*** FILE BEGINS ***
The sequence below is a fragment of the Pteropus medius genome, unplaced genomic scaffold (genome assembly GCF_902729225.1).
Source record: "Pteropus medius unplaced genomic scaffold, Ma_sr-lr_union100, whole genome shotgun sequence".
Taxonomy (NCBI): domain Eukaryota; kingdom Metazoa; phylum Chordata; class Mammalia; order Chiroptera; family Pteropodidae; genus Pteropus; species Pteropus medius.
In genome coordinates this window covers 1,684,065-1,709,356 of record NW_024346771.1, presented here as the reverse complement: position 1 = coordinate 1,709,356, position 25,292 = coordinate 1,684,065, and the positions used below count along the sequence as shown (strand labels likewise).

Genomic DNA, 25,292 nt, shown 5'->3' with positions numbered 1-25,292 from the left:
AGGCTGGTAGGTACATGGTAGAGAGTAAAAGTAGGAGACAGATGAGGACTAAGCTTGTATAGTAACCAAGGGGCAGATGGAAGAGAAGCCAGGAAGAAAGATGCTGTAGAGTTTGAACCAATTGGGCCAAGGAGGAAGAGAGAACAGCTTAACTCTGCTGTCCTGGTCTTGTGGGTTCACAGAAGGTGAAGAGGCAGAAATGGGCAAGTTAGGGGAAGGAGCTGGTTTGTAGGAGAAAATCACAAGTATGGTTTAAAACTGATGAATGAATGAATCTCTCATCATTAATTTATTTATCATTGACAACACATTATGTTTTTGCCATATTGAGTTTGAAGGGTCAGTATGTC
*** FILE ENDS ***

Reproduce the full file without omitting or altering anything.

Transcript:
The sequence below is a fragment of the Pteropus medius genome, unplaced genomic scaffold (genome assembly GCF_902729225.1).
Source record: "Pteropus medius unplaced genomic scaffold, Ma_sr-lr_union100, whole genome shotgun sequence".
Taxonomy (NCBI): domain Eukaryota; kingdom Metazoa; phylum Chordata; class Mammalia; order Chiroptera; family Pteropodidae; genus Pteropus; species Pteropus medius.
In genome coordinates this window covers 1,684,065-1,709,356 of record NW_024346771.1, presented here as the reverse complement: position 1 = coordinate 1,709,356, position 25,292 = coordinate 1,684,065, and the positions used below count along the sequence as shown (strand labels likewise).

Genomic DNA, 25,292 nt, shown 5'->3' with positions numbered 1-25,292 from the left:
AGGCTGGTAGGTACATGGTAGAGAGTAAAAGTAGGAGACAGATGAGGACTAAGCTTGTATAGTAACCAAGGGGCAGATGGAAGAGAAGCCAGGAAGAAAGATGCTGTAGAGTTTGAACCAATTGGGCCAAGGAGGAAGAGAGAACAGCTTAACTCTGCTGTCCTGGTCTTGTGGGTTCACAGAAGGTGAAGAGGCAGAAATGGGCAAGTTAGGGGAAGGAGCTGGTTTGTAGGAGAAAATCACAAGTATGGTTTAAAACTGATGAATGAATGAATCTCTCATCATTAATTTATTTATCATTGACAACACATTATGTTTTTGCCATATTGAGTTTGAAGGGTCAGTATGTC